She Didn’t See Me As A Person, But Now I’ll Never Make That Mistake

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My second day as a working mother began with a bus ride to drop my 5 week old baby with his sitter. I prepared as best as I could, mapping the route in advance, checking the MTA schedule, packing a diaper bag, bottles of pumped milk, and my own lunch. I would soon discover how unprepared I really was.

As my son and I arrived at the bus stop, I realized that I would not be able to carry my son, his diaper bag, the stroller, and my briefcase on the bus unless I took everything apart. I popped the car seat out of the Snap-N-Go, folded it, strapped both the bags across my shoulders, and waited with the baby in his car seat between my feet as I stood at the stop. When the bus arrived, I struggled to board with my son in one hand and the stroller in the other – thank G-d, the driver helped me out.

I fumbled with the bus token, but the driver was patient. When I reached my stop, I thanked him heartily as he helped me to disembark.

At that point, I confronted a harsh reality – in order to cross the street to the stop where I needed to pick up my next bus, I had to unfold the Snap-N-Go, attach my son’s car seat to it, and pop the bags in the basket underneath. I would then have to reverse the entire operation once I crossed the intersection. The only other option was to schlep everything separately – impractical unless I suddenly grew another arm.

Overtired as most new mothers are, I stood on the sidewalk on the verge of tears, knowing the bus was due to arrive in just five minutes. It seemed like more than I could handle on my own.

At that moment, Effie appeared at my elbow. Effie had been the cashier at the kosher market down the block from my previous apartment. We’d always been friendly, and she was excited to see me out and about with a baby in tow for the first time.

“Need a hand?” she asked, after confirming we were headed for the same bus stop.

“Yes!” I replied. “I didn’t know what I was going to do.”

My heart swelled with gratitude for Hashem and for Effie, who deftly grabbed one of the bags and the folded Snap-N-Go from me. I carried my baby as we crossed the busy city street. Boarding the bus was easier this time, due to Effie’s help, but it still took while. The baby in his car seat weighed my arms down, and as I scrambled up the steps, my bag slipped from my shoulder.

I dropped my token in the till and headed for a seat next to Effie, bracing myself against a pole as the bus headed up La Brea Avenue. Catching my breath, I overheard an elderly woman sitting on the opposite side of the aisle complain to her neighbor, an equally aged man:

“She shouldn’t have so many kids if she can’t handle them all. She’s just like the rest of them.”

Startled, I looked straight at her. She stared back with no shame in her gaze. My shock increased when I noticed the small magen david necklace around her neck. This woman was Jewish, but she hated Orthodox Jews.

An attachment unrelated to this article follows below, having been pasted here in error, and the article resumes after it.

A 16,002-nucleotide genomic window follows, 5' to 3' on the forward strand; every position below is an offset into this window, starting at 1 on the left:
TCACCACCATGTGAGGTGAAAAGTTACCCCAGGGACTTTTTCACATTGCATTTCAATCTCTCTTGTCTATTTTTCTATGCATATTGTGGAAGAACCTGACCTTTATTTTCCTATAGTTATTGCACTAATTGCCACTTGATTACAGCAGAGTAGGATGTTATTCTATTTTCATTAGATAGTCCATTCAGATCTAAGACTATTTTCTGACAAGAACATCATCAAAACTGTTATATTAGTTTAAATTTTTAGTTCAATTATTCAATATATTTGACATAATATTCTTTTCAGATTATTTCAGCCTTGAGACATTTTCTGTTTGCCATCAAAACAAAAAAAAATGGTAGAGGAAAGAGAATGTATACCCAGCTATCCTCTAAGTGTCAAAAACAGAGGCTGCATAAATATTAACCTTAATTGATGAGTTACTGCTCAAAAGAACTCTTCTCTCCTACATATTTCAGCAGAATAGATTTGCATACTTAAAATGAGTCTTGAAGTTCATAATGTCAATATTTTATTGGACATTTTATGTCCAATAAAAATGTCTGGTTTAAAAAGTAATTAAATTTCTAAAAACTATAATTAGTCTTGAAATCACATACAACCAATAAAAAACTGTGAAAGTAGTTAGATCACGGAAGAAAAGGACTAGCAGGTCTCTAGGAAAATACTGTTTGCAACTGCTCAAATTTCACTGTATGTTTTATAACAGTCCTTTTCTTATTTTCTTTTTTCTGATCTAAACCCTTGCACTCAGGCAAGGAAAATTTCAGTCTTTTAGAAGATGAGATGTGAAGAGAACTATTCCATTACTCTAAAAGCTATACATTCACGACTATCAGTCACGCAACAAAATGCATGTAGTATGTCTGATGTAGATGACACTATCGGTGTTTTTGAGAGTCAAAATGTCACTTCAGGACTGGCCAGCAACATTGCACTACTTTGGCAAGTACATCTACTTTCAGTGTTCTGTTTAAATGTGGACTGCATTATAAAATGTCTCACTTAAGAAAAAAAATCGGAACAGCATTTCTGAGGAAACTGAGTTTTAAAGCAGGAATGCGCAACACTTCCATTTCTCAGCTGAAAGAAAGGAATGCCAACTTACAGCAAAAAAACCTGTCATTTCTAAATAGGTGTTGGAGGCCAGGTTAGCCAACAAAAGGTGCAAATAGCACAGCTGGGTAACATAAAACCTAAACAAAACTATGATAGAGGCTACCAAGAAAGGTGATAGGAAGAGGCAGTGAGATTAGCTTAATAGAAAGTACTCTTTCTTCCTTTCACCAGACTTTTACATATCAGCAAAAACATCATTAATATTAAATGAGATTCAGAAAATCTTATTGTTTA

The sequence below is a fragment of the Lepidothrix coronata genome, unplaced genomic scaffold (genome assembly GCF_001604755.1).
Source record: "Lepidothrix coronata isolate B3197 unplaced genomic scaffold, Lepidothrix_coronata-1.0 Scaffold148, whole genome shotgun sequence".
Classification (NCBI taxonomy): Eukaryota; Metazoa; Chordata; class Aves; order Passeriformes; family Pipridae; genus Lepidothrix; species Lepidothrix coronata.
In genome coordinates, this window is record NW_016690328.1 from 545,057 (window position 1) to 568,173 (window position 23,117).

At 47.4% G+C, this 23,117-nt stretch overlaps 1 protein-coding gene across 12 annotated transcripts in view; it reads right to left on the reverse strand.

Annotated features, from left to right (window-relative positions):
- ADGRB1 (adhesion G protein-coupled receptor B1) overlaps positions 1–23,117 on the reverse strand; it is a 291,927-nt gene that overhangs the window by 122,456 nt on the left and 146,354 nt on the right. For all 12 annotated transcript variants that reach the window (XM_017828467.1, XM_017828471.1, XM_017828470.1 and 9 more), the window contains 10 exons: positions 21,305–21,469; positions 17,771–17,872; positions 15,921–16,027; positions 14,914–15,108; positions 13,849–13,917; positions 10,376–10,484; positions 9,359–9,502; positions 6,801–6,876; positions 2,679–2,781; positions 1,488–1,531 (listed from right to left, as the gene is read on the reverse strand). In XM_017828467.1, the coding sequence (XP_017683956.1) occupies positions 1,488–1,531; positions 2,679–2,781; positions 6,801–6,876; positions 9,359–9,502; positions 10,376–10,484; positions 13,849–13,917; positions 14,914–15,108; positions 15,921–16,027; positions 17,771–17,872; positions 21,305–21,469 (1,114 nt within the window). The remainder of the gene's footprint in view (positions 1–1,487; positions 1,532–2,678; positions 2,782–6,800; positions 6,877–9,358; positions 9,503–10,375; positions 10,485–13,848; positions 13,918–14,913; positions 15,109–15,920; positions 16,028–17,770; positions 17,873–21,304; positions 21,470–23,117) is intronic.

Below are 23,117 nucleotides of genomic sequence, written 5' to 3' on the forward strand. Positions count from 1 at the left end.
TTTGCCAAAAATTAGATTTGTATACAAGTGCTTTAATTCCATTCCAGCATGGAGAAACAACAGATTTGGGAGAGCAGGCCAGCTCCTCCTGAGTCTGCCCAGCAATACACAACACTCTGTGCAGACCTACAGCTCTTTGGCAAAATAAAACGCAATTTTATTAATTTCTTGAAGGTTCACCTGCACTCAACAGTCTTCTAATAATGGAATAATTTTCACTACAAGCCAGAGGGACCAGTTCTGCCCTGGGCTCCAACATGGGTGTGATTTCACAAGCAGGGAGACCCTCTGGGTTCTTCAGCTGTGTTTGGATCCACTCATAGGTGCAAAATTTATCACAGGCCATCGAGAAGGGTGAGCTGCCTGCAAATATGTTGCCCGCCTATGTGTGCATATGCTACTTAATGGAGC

I wanted to argue: Are you even looking at me – REALLY looking? I have just one kid! Why are you making assumptions about me? But would she even listen?

When I look back at that day – nearly 14 years ago – I try to focus on Effie. But I can’t forget the old woman who misjudged and insulted me.

In Pirkei Avos, we see, “In a place where there are no men, strive to be a man (Avos 2:6).” In many English editions, the word ish in the mishnah is translated not as “man,” but as “leader” (based on the Ramban’s comparison between an ish and a naar). When no one else takes responsibility, no one else tries to help, we are told to act, even if we’ve never seen ourselves as leaders before.

But I wonder if we’re also being told how to be a mentch. Maybe, in order to be one, it helps to see others as mentchen, as well. Effie saw me as a person, worthy of respect. She saw my distress and quickly figured out a way to help. She not only got me out of a tight spot, but she left me with a lasting model of chesed.

The other woman on the bus identified me not as an individual human, but as a member of a group she despised. She saw my long skirt, my button-down shirt, and beret – but not me. She saw a problem – her problem – a delay of a minute or two as I struggled to board with my baby and his equipment. Her inability to see me as a mentch made her less of one.

WSJ Reporter, Greg Zuckerman, Accepts Orthodox All Stars Award
Orthodox Jews in the News Weekly Round Up 7/29/16

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Rebecca Klempner About Rebecca Klempner

Rebecca Klempner is an Orthodox wife and mother who lives, writes, and edits in Los Angeles. Her writing has appeared in many publications, including Hamodia, Binah, Tablet, The Jewish Home, The Jewish Press, and JewishFiction.Net. She has published three books: A Dozen Daisies for Raizy, Sliding Doors and Other Stories, and Mazal's Luck Runs Out

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